It’s a little intimidating writing about something that has been covered so thoroughly by people a lot smarter and more eloquent than I am. But as this day falls during my 30 Day Challenge, I would feel amiss if I did not chime in my thoughts and feelings on 9/11.
Every American over the age of 17, I’m sure, remembers where they were when they heard the news that America had been attacked. I was in the first month of my junior year of high school. I sat in the front row of US History with Mrs. Weberding. Our classroom was right next to the administrative office at the front of the building. On that fateful morning, soon after the first bell had rung, someone from the office stuck their head in the door and told us to turn on the TV. Mrs. Weberding switched on CNN and we watched a frantic reporter speaking in front of the World Trade Center as smoke poured out. I had never even heard of the World Trade Center. The reporter didn’t know what she was seeing; there were rumors but nothing was certain.
Then we watched in confusion as something small and black came into the screen. It slammed into the second building and we realized it was a plane. We continued to watch, unable to turn away. Our class of 15 and 16 year olds sat memorized and sickened as small people on a screen jumped to their deaths, rather than be burned alive. Horror gripped us collectively as the South Tower collapsed and then 29 minutes we witnessed the North Tower meet the same fate. We filed from class to class, some in shock, and others in a panic. We begged for the TV to be left on in each new class.
This day, 12 years ago, was a turning point for my generation- Generation Y. It was the end of our innocence. We witnessed the horror of hate first hand. We learned what it meant to fear. In the coming days, weeks and months we also learned what it meant to be an American. Flags came out of the garage and flew off the shelves. Red, white and blue ribbons were on cars, pins and purses. It still brings tears to my eyes remembering how proud I was of my country, how proud I was of my countrymen and women. I felt solidarity with those around me based on shared ideals and principles. It was the first time in my young life that I was cognizant of these feelings. I was not alone; my friends and classmates felt the same.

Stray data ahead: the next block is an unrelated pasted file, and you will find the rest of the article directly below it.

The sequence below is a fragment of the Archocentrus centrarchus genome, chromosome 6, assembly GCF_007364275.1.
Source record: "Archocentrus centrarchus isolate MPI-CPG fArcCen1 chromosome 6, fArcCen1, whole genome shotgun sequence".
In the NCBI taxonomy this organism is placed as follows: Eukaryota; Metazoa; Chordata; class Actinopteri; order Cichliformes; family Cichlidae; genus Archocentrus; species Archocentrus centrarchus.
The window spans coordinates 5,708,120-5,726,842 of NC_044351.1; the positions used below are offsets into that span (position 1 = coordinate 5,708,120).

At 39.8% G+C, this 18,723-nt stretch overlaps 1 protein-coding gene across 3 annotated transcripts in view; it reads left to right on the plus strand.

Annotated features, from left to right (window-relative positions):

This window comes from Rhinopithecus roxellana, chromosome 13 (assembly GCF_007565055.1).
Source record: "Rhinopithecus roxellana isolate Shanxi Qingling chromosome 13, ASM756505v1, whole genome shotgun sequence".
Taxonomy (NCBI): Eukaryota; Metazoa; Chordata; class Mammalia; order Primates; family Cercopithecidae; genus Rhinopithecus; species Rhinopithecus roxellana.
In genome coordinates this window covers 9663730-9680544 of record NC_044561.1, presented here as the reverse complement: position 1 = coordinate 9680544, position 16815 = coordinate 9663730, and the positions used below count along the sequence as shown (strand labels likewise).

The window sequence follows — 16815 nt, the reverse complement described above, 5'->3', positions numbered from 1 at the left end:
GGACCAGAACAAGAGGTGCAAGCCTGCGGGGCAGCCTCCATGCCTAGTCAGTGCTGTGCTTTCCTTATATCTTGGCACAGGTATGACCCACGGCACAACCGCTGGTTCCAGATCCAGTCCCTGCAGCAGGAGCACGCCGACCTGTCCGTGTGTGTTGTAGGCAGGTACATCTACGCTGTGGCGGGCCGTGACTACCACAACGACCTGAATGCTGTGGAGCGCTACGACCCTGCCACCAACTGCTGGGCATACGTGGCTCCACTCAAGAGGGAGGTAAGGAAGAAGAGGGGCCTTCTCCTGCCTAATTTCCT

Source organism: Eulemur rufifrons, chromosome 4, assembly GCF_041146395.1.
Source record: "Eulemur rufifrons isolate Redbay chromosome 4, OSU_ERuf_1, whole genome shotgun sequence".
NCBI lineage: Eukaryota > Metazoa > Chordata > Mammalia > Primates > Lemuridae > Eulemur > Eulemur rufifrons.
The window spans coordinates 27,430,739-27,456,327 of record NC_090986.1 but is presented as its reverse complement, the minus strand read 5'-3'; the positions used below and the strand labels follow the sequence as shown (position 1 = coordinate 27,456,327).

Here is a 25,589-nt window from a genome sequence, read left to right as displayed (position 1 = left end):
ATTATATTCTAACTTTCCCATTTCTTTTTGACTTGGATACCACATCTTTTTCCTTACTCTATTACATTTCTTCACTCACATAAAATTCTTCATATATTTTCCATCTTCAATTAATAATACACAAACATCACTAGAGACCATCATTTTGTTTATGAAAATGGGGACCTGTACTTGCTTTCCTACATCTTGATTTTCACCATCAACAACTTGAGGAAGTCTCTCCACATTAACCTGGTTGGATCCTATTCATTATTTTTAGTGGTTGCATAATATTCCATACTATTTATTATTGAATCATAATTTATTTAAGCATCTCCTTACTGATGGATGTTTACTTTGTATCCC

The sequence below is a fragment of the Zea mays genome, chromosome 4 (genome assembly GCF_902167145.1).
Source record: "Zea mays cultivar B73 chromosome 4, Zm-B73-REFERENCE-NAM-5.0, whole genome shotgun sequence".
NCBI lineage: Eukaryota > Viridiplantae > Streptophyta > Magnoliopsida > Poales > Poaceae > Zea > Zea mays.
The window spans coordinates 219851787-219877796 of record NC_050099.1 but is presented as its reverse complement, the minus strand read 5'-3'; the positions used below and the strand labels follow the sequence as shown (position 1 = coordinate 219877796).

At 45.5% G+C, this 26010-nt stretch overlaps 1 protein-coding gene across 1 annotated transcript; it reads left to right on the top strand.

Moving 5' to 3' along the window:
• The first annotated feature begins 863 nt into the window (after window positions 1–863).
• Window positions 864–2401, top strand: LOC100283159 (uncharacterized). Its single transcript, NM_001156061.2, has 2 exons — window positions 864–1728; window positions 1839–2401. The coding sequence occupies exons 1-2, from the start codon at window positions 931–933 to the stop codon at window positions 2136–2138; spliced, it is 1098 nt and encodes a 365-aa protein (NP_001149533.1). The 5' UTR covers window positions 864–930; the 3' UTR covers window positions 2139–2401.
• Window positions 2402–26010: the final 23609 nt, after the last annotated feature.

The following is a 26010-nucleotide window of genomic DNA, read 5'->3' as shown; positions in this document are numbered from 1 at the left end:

In many ways I believe 9/11 changed us as a generation. We saw the country come together after a tragedy. Republican, Democrat, Libertarian, Green Party…it didn’t matter. We were one and we were strong. It made a lasting impression upon my psyche that still informs my decision making to this day.
This singular event redirected my path, without me being aware. I yearned to serve my county in some way. In college I volunteered with AmeriCorps. After graduation I continued in the Peace Corps. Once again, I was not alone. Many of my high school and college friends joined the armed forces as officers after they obtained their bachelor’s degree. Several of my friends joined me in Peace Corps service. USA Today wrote about my generation in 2006. In the article called Getting Involved, which was written when I was senior in college and in the midst of the Peace Corps application process, it talks about college students drive to volunteer and their desire to work in the government later in life. Yet, these same students were oddly non-political. Well, odd for USA Today, maybe. But it makes perfect sense given the atmosphere during our formative years! To this day, I remain largely non-political, as are many my age. Oh, we may have our opinions but the partisan politics being perpetrated by those a generation or two (or three) older than us- it’s disheartening and something of which we want no part.
This desire to serve continues today. In 2011, CNN reported that in the previous five years applications to AmeriCorps had tripled. Every day I interview 20 somethings who want to dedicate the next two years of their lives to helping others and improving the image of Americans abroad. My Generation is stereotyped negatively quite often. We’re seen as lazy, entitled and disloyal, just to name a few. But I see a generation that is motivated by passion and making a difference. We expect more of the world and we work hard to make our expectations become a reality. Disloyal? We may not be loyal to a particular company or position. We like options and we are very flexible. But we are loyal. We are loyal and uncompromising when it comes to our principles, our purpose and our goals.
Twelve years after the devastating events of 9/11, I am thankful. I am thankful that I saw a nation unite. I am forever grateful to have grown up in the shadow of my parents, warriors, who fought for the freedoms that we share. And I am proud to be a part of Generation Y- a generation that is bent on making a positive difference in the world.